Hello and welcome!
This week I want to start with the following concept:
We all start from zero.
Zero books written. Zero books read. Zero countries visited - if that's the thing that gets you out of bed.
The point is, we have nothing initially. Whether this will be when we start a new job or begin a quest of learning how to write better words online.
Normally, we'll want to move faster from zero to one. After all, it's quite depressing to have zero skills.
This leads to the following question:
Where do you start?
Most commonly, we turn to purchasing items. Thinking that buying something, a fancy gadget, for instance, will help us magically type better words.
But if buying a new laptop is the mediator that can make us better at writing. Or buying the most expensive guitar in the shop, the thing that can transform us into better guitarists. Why there aren't millions of people who are successful writers or half-naked rock stars on a stage with long hair and a mass of fans screaming?
Oh, that's right, because the item is just a tool. It's not a prerequisite for a successful career.
Writing is writing regardless of the device you use. If you have a hard time putting your ideas on a piece of paper or on your old, sound-making laptop that has marks from your cat. Guess what? You won't do any better even if you upgrade your equipment with the newest machine currently available on the market.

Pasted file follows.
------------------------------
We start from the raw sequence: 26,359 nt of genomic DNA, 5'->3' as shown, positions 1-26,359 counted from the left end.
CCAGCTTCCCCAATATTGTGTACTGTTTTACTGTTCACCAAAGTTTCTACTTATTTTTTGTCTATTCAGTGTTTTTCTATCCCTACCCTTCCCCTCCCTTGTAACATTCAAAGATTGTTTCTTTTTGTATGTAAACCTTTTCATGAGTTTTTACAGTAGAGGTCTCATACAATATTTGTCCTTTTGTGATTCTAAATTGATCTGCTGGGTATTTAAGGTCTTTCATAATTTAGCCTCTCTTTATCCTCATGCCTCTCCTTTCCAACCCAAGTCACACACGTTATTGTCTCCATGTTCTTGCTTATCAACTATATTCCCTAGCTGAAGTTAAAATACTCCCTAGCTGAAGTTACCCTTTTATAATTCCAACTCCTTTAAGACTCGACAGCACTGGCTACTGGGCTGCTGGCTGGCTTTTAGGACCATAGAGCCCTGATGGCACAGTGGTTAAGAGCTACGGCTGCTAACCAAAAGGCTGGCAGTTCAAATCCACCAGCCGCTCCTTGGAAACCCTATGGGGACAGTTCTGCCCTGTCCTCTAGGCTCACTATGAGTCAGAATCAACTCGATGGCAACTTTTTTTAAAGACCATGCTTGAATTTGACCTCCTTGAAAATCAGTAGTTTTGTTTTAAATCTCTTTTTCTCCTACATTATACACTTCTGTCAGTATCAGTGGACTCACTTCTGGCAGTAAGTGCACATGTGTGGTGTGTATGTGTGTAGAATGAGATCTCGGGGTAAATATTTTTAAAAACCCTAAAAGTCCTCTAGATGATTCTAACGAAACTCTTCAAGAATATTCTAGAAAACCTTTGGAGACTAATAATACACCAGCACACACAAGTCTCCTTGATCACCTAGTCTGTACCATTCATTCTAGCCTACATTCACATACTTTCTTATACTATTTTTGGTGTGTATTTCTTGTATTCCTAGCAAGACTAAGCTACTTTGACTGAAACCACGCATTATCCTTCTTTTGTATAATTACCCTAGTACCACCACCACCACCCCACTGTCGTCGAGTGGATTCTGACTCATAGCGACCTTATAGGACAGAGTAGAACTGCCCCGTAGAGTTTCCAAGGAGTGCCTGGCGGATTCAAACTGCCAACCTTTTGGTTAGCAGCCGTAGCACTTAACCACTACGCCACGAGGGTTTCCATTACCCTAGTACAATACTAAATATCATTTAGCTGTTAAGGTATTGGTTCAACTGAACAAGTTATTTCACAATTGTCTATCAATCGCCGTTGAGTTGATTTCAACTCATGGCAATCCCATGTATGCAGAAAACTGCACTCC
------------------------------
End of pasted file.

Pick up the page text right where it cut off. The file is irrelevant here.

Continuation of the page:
If you write, or you want to write, the device you're using is not that important. The important thing is to want to write and to write more often - or whatever that gives you the chills.
Personally, for me, it all starts on a blank piece of paper.
The words you're reading right now first existed on a piece of paper.
Inside my Idea Journal.
By putting my ideas first on a piece of paper, I basically make a plan for how to make something out of nothing.
This leads to...
This week's post is a bit more personal and a bit more practical.
I'll share my analog note-taking system(s).
And even though my handwriting is worse than a drunk spider dipped in ink, it's one of my favorite activities for planning and jotting down ideas.
Check the post: My Extraordinary Messy Analog Note-Taking System
Hopefully, the processes mentioned can help you move from zero to one faster in your field of interest.
I'd be glad to hear about your own note-taking system if you have one - just hit reply.